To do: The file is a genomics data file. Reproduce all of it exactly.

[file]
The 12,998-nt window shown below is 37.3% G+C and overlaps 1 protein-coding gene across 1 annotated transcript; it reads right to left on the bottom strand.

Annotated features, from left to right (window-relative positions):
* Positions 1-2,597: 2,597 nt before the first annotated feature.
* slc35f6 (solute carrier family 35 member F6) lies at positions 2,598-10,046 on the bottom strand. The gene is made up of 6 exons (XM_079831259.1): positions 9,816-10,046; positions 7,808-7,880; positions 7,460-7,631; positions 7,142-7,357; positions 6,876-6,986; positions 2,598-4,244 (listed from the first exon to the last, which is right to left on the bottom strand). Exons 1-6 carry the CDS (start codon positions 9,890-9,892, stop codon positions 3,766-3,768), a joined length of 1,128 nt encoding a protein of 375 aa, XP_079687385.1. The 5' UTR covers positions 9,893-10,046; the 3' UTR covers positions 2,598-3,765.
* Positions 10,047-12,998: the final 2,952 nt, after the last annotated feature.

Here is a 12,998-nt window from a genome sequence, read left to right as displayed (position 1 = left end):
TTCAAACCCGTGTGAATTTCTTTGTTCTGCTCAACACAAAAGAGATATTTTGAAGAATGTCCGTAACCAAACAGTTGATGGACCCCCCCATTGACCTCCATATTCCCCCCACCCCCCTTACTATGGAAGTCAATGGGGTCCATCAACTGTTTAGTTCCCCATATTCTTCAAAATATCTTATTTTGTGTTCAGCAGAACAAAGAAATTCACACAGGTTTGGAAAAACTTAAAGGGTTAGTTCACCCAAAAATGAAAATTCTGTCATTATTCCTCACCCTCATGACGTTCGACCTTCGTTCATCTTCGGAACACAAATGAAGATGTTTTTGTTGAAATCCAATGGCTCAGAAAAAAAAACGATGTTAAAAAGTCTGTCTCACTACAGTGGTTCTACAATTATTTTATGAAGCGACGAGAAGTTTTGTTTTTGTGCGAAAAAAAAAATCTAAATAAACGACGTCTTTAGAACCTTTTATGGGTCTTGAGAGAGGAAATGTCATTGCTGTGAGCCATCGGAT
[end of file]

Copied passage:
The 12,998-nt window shown below is 37.3% G+C and overlaps 1 protein-coding gene across 1 annotated transcript; it reads right to left on the bottom strand.

Annotated features, from left to right (window-relative positions):
* Positions 1-2,597: 2,597 nt before the first annotated feature.
* slc35f6 (solute carrier family 35 member F6) lies at positions 2,598-10,046 on the bottom strand. The gene is made up of 6 exons (XM_079831259.1): positions 9,816-10,046; positions 7,808-7,880; positions 7,460-7,631; positions 7,142-7,357; positions 6,876-6,986; positions 2,598-4,244 (listed from the first exon to the last, which is right to left on the bottom strand). Exons 1-6 carry the CDS (start codon positions 9,890-9,892, stop codon positions 3,766-3,768), a joined length of 1,128 nt encoding a protein of 375 aa, XP_079687385.1. The 5' UTR covers positions 9,893-10,046; the 3' UTR covers positions 2,598-3,765.
* Positions 10,047-12,998: the final 2,952 nt, after the last annotated feature.

Here is a 12,998-nt window from a genome sequence, read left to right as displayed (position 1 = left end):
TTCAAACCCGTGTGAATTTCTTTGTTCTGCTCAACACAAAAGAGATATTTTGAAGAATGTCCGTAACCAAACAGTTGATGGACCCCCCCATTGACCTCCATATTCCCCCCACCCCCCTTACTATGGAAGTCAATGGGGTCCATCAACTGTTTAGTTCCCCATATTCTTCAAAATATCTTATTTTGTGTTCAGCAGAACAAAGAAATTCACACAGGTTTGGAAAAACTTAAAGGGTTAGTTCACCCAAAAATGAAAATTCTGTCATTATTCCTCACCCTCATGACGTTCGACCTTCGTTCATCTTCGGAACACAAATGAAGATGTTTTTGTTGAAATCCAATGGCTCAGAAAAAAAAACGATGTTAAAAAGTCTGTCTCACTACAGTGGTTCTACAATTATTTTATGAAGCGACGAGAAGTTTTGTTTTTGTGCGAAAAAAAAAATCTAAATAAACGACGTCTTTAGAACCTTTTATGGGTCTTGAGAGAGGAAATGTCATTGCTGTGAGCCATCGGAT